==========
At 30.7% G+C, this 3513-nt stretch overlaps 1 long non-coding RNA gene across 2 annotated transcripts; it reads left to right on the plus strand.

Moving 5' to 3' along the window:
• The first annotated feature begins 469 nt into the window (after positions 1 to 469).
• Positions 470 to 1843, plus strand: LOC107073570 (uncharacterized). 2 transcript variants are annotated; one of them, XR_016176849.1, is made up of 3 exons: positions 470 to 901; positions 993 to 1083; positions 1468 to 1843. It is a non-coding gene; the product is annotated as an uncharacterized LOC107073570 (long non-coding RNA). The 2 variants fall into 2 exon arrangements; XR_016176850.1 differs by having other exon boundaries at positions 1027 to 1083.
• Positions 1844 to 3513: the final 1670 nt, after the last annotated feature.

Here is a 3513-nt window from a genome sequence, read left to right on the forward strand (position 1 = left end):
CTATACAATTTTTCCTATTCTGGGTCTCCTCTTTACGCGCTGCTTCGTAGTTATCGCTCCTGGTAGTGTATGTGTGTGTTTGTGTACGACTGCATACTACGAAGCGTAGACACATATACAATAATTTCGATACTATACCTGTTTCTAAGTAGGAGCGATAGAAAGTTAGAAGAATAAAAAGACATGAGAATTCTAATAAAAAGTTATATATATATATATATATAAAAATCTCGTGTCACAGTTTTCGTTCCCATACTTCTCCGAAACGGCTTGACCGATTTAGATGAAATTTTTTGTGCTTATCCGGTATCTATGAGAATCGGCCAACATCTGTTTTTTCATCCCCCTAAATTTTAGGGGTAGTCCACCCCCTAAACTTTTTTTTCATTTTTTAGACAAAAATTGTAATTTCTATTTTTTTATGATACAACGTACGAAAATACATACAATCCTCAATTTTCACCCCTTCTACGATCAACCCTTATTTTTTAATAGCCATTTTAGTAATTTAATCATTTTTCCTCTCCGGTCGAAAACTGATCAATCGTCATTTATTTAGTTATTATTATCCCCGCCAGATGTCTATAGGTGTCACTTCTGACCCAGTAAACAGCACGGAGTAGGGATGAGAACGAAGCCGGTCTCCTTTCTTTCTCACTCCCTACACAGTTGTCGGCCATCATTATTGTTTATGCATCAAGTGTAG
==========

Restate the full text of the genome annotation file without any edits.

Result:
At 30.7% G+C, this 3513-nt stretch overlaps 1 long non-coding RNA gene across 2 annotated transcripts; it reads left to right on the plus strand.

Moving 5' to 3' along the window:
• The first annotated feature begins 469 nt into the window (after positions 1 to 469).
• Positions 470 to 1843, plus strand: LOC107073570 (uncharacterized). 2 transcript variants are annotated; one of them, XR_016176849.1, is made up of 3 exons: positions 470 to 901; positions 993 to 1083; positions 1468 to 1843. It is a non-coding gene; the product is annotated as an uncharacterized LOC107073570 (long non-coding RNA). The 2 variants fall into 2 exon arrangements; XR_016176850.1 differs by having other exon boundaries at positions 1027 to 1083.
• Positions 1844 to 3513: the final 1670 nt, after the last annotated feature.

Here is a 3513-nt window from a genome sequence, read left to right on the forward strand (position 1 = left end):
CTATACAATTTTTCCTATTCTGGGTCTCCTCTTTACGCGCTGCTTCGTAGTTATCGCTCCTGGTAGTGTATGTGTGTGTTTGTGTACGACTGCATACTACGAAGCGTAGACACATATACAATAATTTCGATACTATACCTGTTTCTAAGTAGGAGCGATAGAAAGTTAGAAGAATAAAAAGACATGAGAATTCTAATAAAAAGTTATATATATATATATATATAAAAATCTCGTGTCACAGTTTTCGTTCCCATACTTCTCCGAAACGGCTTGACCGATTTAGATGAAATTTTTTGTGCTTATCCGGTATCTATGAGAATCGGCCAACATCTGTTTTTTCATCCCCCTAAATTTTAGGGGTAGTCCACCCCCTAAACTTTTTTTTCATTTTTTAGACAAAAATTGTAATTTCTATTTTTTTATGATACAACGTACGAAAATACATACAATCCTCAATTTTCACCCCTTCTACGATCAACCCTTATTTTTTAATAGCCATTTTAGTAATTTAATCATTTTTCCTCTCCGGTCGAAAACTGATCAATCGTCATTTATTTAGTTATTATTATCCCCGCCAGATGTCTATAGGTGTCACTTCTGACCCAGTAAACAGCACGGAGTAGGGATGAGAACGAAGCCGGTCTCCTTTCTTTCTCACTCCCTACACAGTTGTCGGCCATCATTATTGTTTATGCATCAAGTGTAG